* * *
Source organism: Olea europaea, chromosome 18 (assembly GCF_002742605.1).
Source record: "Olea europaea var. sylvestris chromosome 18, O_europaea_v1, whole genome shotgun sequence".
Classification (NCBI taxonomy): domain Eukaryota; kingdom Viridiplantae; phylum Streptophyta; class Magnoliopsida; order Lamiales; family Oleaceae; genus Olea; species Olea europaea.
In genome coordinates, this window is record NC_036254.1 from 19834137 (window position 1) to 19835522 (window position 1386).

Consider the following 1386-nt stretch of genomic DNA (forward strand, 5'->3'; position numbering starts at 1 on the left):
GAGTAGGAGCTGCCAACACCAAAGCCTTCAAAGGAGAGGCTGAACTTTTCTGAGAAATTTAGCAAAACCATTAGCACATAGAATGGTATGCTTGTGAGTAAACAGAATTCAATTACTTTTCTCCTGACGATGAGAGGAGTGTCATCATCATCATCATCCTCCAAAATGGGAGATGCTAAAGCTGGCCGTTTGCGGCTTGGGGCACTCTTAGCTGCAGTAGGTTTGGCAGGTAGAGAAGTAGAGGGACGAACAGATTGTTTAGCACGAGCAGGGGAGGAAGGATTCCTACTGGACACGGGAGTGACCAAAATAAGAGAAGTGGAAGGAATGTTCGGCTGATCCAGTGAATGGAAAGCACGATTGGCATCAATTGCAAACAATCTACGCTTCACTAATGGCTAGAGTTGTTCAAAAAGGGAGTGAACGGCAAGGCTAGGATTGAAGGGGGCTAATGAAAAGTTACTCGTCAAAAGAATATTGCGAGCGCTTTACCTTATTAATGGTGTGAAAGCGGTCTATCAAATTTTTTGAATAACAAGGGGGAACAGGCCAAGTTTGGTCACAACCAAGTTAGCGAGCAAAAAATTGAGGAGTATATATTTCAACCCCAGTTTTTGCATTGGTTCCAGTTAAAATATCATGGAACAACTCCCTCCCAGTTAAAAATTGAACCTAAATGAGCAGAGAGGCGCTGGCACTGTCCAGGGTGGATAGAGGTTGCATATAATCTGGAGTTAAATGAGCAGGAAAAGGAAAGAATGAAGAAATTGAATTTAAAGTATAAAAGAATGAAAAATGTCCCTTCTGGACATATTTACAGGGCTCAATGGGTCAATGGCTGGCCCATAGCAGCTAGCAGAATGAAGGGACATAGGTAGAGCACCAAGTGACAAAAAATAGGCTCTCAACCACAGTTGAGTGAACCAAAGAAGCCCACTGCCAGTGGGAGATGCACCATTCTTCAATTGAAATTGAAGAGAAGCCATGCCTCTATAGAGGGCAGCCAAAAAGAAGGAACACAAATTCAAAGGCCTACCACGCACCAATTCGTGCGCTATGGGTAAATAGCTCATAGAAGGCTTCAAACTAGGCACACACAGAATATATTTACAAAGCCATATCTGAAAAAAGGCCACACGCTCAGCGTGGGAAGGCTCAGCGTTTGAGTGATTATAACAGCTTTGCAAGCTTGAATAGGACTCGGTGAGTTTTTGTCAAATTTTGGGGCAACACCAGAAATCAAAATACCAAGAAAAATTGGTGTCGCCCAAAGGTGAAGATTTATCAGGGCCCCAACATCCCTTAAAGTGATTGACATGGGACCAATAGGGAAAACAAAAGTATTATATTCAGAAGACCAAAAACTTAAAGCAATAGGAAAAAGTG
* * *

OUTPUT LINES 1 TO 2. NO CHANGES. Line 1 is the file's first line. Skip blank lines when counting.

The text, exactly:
Source organism: Olea europaea, chromosome 18 (assembly GCF_002742605.1).
Source record: "Olea europaea var. sylvestris chromosome 18, O_europaea_v1, whole genome shotgun sequence".